*Publication of this post has produced a categorical denial from a Ministerial spokesperson that the ATSB report in question is being replaced or amended.
Of course those who read this post will become aware that this is not the real issue, which is the disgraceful quality of the report that the ATSB issued.
There are rumors circulating that the ATSB final report into the Pel-Air medical evacuation flight ditching near Norfolk Island in November 2009 is to be withdrawn and replaced with a new report.
The Minister for Infrastructure and Transport, Anthony Albanese’s media officers have not responded to a query about the validity or otherwise of this rumor since Saturday morning.
If the rumors are true, it will an heroic admission of exceedingly serious failures on the part of the ATSB, the air safety investigator, and reflect very adversely on CASA, the air safety regulator.
It would also follow from such an admission that both bodies would undergo some serious changes in management and conduct in order to restore Australia’s reputation as a level one state in terms of air safety administration.
If however the rumors are untrue, or there is instead a ‘final’ final report being prepared, which will attempt to repair the damage to process and institutional reputation done by the ‘no longer final’ final report, as well as to the captain of the flight, both bodies will struggle to regain credibility and respect from many stakeholders in aviation in Australia, as well as in the eyes of peer organisations, including ICAO and the FAA.
One way of analyzing the performance of the ATSB and CASA in relation to Pel-Air is to look at how the final report was constructed to load almost the entire blame for the accident on the captain for having inadequately fueled the small Westwind jet for first stage of its medical retrieval flight which was from Apia to Norfolk Island, where it was to refuel and continue to Melbourne, carrying the two pilots, two passengers and two medical professionals.
But even though the ATSB quoted at length Pel-Air’s operating manual for the flight, including the fuel calculations based on its flying at an optimal altitude, it fails to mention anywhere that the jet had not been upgraded to allow it to fly through much of the oceanic airspace it was to traverse at such altitudes under the rules applying to reduced vertical separation minima or RVSM.
Nor could the jet legally plan for or make a fuel diversion to Noumea as it encountered stronger than expected headwinds and higher fuel use because of the RVSM issue because Pel-Air had not trained the pilot to use New Caledonia airspace, which as a special jurisdiction affiliated with France, uses European air space regulations.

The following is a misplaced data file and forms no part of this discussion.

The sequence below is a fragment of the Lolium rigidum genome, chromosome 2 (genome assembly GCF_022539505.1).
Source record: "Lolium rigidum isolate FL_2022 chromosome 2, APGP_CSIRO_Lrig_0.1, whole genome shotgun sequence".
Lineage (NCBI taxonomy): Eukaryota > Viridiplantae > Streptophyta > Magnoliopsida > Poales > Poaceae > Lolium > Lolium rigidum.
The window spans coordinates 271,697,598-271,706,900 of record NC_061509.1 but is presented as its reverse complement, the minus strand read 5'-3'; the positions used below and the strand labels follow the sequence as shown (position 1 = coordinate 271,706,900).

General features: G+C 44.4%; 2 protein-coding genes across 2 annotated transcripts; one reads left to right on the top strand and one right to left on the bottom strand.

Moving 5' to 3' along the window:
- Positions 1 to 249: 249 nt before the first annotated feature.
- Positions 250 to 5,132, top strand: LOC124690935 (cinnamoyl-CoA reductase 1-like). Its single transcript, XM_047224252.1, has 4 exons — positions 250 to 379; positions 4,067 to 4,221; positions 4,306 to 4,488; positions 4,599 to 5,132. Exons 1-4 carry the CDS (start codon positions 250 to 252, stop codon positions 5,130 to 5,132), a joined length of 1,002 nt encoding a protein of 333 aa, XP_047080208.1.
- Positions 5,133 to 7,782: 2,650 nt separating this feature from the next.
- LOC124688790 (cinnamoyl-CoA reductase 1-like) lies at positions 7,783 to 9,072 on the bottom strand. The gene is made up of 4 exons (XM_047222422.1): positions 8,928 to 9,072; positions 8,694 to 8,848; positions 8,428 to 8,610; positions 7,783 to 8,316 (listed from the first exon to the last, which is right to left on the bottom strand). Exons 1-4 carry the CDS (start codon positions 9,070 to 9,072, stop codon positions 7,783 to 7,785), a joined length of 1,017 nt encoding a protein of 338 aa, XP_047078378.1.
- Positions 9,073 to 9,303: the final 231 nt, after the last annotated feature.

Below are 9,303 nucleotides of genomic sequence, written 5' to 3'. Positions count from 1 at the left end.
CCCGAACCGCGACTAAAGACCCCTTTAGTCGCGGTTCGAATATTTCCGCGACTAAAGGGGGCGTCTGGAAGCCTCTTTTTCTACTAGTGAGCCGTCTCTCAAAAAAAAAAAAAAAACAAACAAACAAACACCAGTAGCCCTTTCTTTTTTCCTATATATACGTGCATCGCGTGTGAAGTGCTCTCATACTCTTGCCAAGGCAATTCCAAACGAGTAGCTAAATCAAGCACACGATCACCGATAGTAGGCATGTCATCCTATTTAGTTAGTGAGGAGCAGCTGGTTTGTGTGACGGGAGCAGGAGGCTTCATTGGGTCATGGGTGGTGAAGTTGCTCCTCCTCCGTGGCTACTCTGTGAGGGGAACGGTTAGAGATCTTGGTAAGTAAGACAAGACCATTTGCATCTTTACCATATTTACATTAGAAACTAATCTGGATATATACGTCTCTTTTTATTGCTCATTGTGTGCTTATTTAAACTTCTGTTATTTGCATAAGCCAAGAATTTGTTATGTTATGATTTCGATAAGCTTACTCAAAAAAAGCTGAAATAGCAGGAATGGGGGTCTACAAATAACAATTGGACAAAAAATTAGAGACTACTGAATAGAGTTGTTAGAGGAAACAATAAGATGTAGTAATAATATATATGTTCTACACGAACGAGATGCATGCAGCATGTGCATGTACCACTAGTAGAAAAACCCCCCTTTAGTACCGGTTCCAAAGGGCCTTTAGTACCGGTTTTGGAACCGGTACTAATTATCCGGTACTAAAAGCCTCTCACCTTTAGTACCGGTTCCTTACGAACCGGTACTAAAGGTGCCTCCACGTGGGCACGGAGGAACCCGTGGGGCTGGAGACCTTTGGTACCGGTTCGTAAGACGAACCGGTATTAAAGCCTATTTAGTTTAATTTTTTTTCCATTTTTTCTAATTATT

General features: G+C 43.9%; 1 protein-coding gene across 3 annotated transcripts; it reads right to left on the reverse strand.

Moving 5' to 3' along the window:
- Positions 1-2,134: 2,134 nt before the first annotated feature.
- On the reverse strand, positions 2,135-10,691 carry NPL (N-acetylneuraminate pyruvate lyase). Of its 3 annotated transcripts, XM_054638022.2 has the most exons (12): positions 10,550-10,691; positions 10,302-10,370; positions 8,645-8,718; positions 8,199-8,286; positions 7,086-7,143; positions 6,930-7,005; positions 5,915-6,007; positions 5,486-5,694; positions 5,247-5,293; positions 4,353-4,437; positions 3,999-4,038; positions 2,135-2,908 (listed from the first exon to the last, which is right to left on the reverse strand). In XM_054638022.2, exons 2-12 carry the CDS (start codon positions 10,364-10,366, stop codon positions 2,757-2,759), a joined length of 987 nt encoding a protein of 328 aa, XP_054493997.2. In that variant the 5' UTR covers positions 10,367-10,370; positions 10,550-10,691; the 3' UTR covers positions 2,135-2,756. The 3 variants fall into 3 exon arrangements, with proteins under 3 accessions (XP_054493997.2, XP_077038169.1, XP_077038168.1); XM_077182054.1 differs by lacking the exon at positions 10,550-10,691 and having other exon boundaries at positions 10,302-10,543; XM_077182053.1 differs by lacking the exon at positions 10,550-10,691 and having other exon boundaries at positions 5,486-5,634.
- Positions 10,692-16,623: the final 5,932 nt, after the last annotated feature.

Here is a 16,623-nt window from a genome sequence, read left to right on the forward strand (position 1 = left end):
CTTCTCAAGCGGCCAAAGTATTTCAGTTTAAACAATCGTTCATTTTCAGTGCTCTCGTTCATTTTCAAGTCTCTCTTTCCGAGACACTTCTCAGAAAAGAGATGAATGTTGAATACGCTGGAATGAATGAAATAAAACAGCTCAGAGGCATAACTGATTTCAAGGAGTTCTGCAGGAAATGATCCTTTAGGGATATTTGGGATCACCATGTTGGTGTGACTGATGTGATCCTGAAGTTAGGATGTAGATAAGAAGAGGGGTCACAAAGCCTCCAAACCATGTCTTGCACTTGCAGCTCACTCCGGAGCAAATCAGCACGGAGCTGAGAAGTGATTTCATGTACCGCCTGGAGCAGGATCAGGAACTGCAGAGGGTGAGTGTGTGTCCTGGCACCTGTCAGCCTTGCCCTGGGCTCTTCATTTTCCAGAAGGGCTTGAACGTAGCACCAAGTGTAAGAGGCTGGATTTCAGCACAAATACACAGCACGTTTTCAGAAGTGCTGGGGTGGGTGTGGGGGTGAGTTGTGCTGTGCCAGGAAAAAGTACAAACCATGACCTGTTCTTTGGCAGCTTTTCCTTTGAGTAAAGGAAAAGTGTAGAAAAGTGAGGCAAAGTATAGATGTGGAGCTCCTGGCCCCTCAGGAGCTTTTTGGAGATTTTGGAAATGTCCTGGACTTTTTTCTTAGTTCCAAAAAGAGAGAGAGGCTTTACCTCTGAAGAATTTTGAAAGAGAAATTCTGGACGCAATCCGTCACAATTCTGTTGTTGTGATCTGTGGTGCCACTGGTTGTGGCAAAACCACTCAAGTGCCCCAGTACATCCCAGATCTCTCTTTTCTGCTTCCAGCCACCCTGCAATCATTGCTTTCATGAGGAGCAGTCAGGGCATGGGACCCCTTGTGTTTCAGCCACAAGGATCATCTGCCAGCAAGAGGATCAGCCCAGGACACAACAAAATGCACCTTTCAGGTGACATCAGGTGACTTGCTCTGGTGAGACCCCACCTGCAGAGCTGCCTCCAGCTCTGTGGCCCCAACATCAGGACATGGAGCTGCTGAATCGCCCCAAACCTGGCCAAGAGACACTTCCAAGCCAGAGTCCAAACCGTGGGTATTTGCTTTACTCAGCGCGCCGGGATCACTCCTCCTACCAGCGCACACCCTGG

Neither of these critical matters are mentioned anywhere in the report. But they were raised with the investigating officers. The significance of both matters could not fail to be apparent to CASA or the ATSB, making inescapable a conclusion that both bodies were averse to making detrimental findings about the operator and had thus unjustly and deliberately focused all of their negative findings on the pilot.
For the two most important bodies in the public administration of aviation safety in Australia to conduct themselves in this manner is grossly improper.
The captain, Dominic James, was being directed by an airline CASA failed to properly regulate, to fly an oceanic route according to a fuel rule that CASA ought never to have approved, according to standard operating procedures for an altitude unavailable for much of the distance because it wasn’t RVSM equipped, and had not been trained to the regulatory standard required to use New Caledonia airspace in the event a diversion to Noumea, which some have criticised him for not using.
Much of the context for this is made lay friendly by the ABC TV 4 Corners report into the crash. But on its website, under background documents at the above link, 4 Corners also posts a CASA audit of Pel-Air which took place, as had been scheduled before the crash, shortly after the crash.
This audit found multiple serious safety deficiencies in Pel-Air’s operations at the time of the crash. Yet in its previous audit of Pel-Air CASA didn’t find much at all, leaving viewers to wonder whether the operator suffered a precipitous decline in standards in that period, which would surely have required an immediate grounding Tiger style, in the interests of public safety, or whether CASA audits are fundamentally useless before the fact.
The 4 Corner’s program site also hosts uncut videos of interviews with CASA’s director of safety, John McCormick, and the chief commissioner of the ATSB, Martin Dolan. Both interviews are shocking reflections on the processes and attitudes at these vital aviation authorities.
Dolan’s performance is more than 18 minutes of severely compromised testimony, in that he seems utterly unwilling to even acknowledge that CASA found more than 20 safety deficiencies were in effect at Pel-Air at the time of the crash or that they had anything to do with the accident.
Dolan and McCormick are well aware, and on the public record as being aware, that it is the airline or the operator that is ultimately responsible for the flight standards that are delivered to, or upon, the public.
This concept of airline or operator responsibility is the foundation stone of air safety regulation in the developed world. It has been trashed in Australia by this disgraceful ATSB report into the Pel-Air crash.
The performance of CASA and the ATSB in particular has been exposed as severely and dangerously deficient by the Pel-Air report and its aftermath.
One way or another, and without delay, these deficiencies must be remedied.